Roots, How I Got Over: ALL the lyrics to EVERY song explained!

Yes, we agree, it’s a bit depressing: the Roots as the hired laugh machines for Late Night with Jimmy Fallon. Embarrassing, but whatever! We’re in a Recession, mane; get it how you’ve got to get it.

Happily for Roots fans, the band just came out with a new album called “How I Got Over”, and it’s BAN-GIN! Honestly, one of my favorite Roots albums (and I am generally pessimistic about new things!)

The title is taken from a soulful old Mahalia Jackson song about “getting over” hard times.

In an interview with NPR, drummer and bandleader ?uestlove said: “We always feel as though all of our album titles have to sort of reflect a triple meaning: The state of the world, the state of hip-hop, and maybe the state of The Roots.”

The world is trying to get over tough times, hip-hop is trying to get over a long drought of mediocre albums, and the Roots are trying to get over a long career of toiling in the rap game, finding a steady job on Late Night with Jimmy Fallon (and perhaps a commercially and critically successful album).

The album is pretty hard, so…Rap Genius is rolling out the red carpet again (see Eminem and Drake red carpet roll-outs): It’s a celebration, bitches!

We explained EVERY SINGLE SONG on this muthafucka! Click through to the songs, listen, read along, learn something:

As always, a = a Rap Genius spicy suggestion…

1. A Piece of Light

Atmospheric intro track with a bunch of white girls going “doo doo dooo doo doooooo” (listen if you’re curious, but there are no lyrics to digest).

2. Walk Alone

Black Thought, Truck North, and P.O.R.N (sounding like J-Kwon) collaborate on this soulful, piano-heavy track. Dice Raw provides to the vocals to the hook and makes himself sound like a really old jazz musician.

3. Dear God 2.0

A slow-paced plea to the man upstairs. The Roots and newfound collaborators, Monsters of Folk combine to remix “Dear God (Sincerely M.O.F)”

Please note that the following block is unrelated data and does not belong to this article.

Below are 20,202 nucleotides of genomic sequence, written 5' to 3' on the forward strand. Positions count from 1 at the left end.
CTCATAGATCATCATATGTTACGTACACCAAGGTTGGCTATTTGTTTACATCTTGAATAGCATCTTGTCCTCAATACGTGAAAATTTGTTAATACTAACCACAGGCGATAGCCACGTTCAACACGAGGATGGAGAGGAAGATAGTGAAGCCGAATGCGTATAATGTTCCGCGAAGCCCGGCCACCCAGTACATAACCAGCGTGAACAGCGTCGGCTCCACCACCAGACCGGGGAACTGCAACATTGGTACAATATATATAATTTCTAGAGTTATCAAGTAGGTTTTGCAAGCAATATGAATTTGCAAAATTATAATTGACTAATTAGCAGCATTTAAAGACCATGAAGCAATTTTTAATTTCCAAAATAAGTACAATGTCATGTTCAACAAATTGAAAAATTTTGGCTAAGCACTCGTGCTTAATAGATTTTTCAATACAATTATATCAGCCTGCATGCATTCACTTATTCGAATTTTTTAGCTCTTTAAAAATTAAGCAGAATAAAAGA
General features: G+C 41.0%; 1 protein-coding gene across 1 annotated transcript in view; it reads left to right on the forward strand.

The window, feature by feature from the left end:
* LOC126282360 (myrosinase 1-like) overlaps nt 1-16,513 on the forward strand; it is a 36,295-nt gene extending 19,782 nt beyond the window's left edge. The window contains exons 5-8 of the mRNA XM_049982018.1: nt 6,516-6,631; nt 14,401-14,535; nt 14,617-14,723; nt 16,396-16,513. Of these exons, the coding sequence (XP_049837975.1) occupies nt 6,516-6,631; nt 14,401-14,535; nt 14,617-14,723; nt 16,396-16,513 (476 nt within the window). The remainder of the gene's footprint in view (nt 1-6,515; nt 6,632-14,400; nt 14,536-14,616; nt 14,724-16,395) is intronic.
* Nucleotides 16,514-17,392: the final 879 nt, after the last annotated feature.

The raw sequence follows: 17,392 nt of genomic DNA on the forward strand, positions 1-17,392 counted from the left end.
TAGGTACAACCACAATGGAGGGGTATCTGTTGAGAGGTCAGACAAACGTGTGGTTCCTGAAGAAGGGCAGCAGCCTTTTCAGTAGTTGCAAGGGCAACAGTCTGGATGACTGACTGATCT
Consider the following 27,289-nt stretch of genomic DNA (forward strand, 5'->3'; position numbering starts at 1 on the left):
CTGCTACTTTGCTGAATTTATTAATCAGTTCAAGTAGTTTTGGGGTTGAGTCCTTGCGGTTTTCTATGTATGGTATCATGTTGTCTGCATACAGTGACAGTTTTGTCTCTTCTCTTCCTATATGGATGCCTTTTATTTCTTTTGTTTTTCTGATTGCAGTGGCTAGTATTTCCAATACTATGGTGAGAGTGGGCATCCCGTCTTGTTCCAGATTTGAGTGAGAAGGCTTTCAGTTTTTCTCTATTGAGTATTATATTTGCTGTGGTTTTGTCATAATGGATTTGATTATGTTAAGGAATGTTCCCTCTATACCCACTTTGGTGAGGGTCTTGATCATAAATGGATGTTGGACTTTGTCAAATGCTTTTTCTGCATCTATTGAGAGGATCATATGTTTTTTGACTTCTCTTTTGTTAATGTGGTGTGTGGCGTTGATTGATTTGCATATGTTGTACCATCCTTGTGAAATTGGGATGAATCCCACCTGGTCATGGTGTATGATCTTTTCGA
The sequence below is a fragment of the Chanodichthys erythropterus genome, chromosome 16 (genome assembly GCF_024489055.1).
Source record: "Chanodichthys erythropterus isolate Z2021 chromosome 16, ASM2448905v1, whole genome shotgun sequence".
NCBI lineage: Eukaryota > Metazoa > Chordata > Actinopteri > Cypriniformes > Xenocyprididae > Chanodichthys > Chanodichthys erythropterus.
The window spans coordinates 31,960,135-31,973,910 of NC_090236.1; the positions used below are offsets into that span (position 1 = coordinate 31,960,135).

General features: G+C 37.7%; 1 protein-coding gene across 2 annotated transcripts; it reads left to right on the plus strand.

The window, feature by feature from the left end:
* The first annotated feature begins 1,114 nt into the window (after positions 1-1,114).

This is one of many remixed songs on the album. “2.0” versions aren’t a new thing for The Roots, “The Seed 2.0” from 2002 album Phrenology is one of The Roots' most popular songs ever.

4. Radio Daze

This song is about living life in a daze, and how hard it is to see truth through all the pain and multimedia distractions. It’s probably the most lyrically challenging song on the album, so we could use your help on a few lines.

5. Now or Never

Roots veterans Black Thought and Dice Raw are joined by Phonte of the now defunct group Little Brother to reflect on middle age, sinning, and change.

6. How I Got Over

In the album’s title track, Black Thought spins tales of young people trying to “get over” difficult upbringings. The song is bleak, describing the cruel and unrelenting world faced by poor children.

7. DillaTUDE: The Flight of Titus

You know what DillaTUDE rhymes with? Interlude. (42 seconds of elevator music)

8. The Day

Blu, Phonte, and Black Thought talk about their days. Eating, hitting the gym, checking oneself out in the mirror and other topics are explored. If Twitter was a song, it would be “The Day”

9. Right On

With a sampled hook from hipster yodeler Joanna Newsom, Black Thought puts in a nice solid verse while new Roots affiliate Sugar Tongue Slim cleverly builds his entire verse around lights

10. Doin it Again

A State of Union for The Roots Crew: they discuss their position as the house band for Late Night With Jimmy Fallon

Black Thought uses some of the rhymes from his freestyle cipher on the 2009 BET Awards

11. The Fire

“The Fire” is about the firey fireball of passion that burns inside every one of us. It was first performed at the Vancouver Olympics, where “the fire” referred to the Olympic torch as well as the fire inside hardcore athletes

12. Tunnel Vision

Another drab instrumental interlude. Nothing to see here.

13. Web 20/20

The track “Web” on The Roots album The Tipping Point features Black Thought spitting straight for three minutes with no hooks. This track is a sequel of sorts (with a similar no-hook format), only the work is shared with two other rappers (Truck North and Peedi Peedi).

14. Hustla

To the sounds of an Auto-Tuned baby wailing, The Roots and Sugar Tongue Slim crank out a tune about raising kids while surrounded by temptation.